Buyer Beware

Think owning a cabin near the Olympic Peninsula sounds great? Wait till you meet the neighbors.

Cabin

Cabin     Photo: Jeramey Jannene/Flickr

When my friends visit my family’s cabin near* the Olympic Peninsula, a one-story house on 20 forested acres at the end of a tidal bay, they generally say something to the effect of “Damn, you’re lucky.” And they’re right, for the most part. Cedarcrest, which my great-grandfather built in 1941, after my great-grandmother bought the lot for five grand off a paper mill, functions as a base camp for hiking, sea kayaking, and skiing around nearby Olympic National Park. It’s awesome. But it’s also worth noting that caring for a cabin in the Pacific Northwest involves unique challenges. Take landscaping. Around here it’s done on a Jurassic scale: we use chainsaws, not hedge trimmers. We often face the delicate choice of whether to selectively log the rare old-growth or let those towering firs and cedars grow. One November, after we chose the latter option, a hemlock tree sliced the cabin in half, roof to floor. Maintaining good relations in the community can also be tricky, thanks to the woolly frontier spirit that still pervades. Our most persnickety neighbor is an American Indian tribe* that poaches the oysters my great-grandmother planted. One night, our longtime renter, a telephone-pole repairman, decided to take matters into his own hands, trading pistol fire with them on the mudflats. Still, I’m not complaining. I happily scrub the cabin walls with bleach each spring to kill the winter mold, machete back the encroaching prickers, and fish out the moles that fall into the water well. So come on over. But don’t just visit. Bring some bar oil for the chainsaw and make it yours, too.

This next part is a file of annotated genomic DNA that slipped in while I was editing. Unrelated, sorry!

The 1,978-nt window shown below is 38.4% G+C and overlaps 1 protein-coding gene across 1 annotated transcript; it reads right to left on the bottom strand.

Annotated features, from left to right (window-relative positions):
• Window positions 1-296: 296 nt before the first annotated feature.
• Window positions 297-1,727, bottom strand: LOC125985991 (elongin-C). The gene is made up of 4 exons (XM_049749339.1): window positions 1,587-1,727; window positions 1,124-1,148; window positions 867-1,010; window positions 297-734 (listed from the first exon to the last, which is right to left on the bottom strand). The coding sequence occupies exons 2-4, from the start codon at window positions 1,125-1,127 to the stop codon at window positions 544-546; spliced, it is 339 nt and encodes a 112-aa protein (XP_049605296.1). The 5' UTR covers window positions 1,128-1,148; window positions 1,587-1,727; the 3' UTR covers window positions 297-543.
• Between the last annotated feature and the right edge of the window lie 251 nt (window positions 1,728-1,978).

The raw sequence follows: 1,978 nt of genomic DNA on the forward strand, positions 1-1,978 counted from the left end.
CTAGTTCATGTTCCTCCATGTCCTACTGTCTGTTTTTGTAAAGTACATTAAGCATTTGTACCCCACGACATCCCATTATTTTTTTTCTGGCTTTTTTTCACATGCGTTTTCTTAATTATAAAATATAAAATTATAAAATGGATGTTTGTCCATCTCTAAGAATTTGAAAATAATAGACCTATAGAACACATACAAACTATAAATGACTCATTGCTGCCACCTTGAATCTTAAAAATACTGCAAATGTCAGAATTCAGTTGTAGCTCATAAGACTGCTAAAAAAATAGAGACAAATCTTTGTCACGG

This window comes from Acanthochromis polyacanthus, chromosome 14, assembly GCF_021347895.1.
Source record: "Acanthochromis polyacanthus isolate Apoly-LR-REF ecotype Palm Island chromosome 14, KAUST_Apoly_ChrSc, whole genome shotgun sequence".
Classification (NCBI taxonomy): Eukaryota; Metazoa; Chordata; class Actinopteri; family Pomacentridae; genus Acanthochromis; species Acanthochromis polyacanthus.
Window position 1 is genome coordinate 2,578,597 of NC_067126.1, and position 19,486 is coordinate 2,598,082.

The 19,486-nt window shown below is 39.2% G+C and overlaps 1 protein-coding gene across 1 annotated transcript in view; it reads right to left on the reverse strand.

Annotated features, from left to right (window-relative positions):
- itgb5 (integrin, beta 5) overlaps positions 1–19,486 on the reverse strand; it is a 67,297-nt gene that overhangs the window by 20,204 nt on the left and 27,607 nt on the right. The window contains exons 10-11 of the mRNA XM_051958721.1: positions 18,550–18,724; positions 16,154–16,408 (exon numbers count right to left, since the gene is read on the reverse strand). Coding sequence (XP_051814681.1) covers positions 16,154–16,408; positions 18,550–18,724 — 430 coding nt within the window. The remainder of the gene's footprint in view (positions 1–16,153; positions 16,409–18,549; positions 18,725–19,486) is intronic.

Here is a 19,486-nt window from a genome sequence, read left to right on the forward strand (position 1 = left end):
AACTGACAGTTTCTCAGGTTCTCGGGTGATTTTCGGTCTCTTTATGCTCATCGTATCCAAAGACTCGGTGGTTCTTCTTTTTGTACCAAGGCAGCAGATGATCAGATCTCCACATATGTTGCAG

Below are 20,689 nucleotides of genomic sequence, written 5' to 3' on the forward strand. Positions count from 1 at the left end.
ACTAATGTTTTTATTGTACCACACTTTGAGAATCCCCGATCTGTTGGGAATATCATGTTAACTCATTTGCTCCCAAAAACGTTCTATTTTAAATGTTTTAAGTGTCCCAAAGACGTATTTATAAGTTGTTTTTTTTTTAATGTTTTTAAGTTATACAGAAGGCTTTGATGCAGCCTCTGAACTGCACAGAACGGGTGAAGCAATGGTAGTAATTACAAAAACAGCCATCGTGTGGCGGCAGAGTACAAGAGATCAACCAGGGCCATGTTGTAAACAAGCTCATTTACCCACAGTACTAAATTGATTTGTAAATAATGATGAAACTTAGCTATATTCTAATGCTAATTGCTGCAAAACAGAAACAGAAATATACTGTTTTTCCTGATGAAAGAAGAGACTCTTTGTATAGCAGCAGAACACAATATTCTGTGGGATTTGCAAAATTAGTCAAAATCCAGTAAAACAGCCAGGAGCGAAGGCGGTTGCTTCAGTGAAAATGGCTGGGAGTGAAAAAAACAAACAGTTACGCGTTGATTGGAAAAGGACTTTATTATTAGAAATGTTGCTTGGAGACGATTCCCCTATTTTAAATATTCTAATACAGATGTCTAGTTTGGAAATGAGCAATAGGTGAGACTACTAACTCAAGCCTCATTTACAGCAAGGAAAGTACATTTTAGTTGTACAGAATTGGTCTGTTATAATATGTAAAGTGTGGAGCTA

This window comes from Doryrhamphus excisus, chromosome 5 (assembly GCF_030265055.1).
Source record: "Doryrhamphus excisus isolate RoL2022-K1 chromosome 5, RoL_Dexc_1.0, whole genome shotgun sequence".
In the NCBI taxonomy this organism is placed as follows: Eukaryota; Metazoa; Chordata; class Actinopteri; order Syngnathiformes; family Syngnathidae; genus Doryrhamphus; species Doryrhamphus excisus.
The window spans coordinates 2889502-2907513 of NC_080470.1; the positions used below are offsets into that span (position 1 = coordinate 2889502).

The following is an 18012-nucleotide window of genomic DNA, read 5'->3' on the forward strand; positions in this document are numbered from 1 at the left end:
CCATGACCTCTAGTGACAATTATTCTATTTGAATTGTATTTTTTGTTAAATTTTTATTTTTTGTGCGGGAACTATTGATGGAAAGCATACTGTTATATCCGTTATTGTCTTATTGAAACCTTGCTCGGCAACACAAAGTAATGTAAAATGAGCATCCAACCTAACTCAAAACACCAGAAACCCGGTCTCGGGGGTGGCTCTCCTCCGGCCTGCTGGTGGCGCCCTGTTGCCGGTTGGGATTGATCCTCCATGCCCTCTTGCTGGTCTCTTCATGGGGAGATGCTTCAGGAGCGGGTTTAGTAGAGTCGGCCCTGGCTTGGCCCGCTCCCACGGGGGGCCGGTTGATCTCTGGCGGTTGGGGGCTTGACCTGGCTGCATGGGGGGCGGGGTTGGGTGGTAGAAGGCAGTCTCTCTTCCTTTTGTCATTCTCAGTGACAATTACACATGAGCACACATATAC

*The original version of this story was changed after publication.

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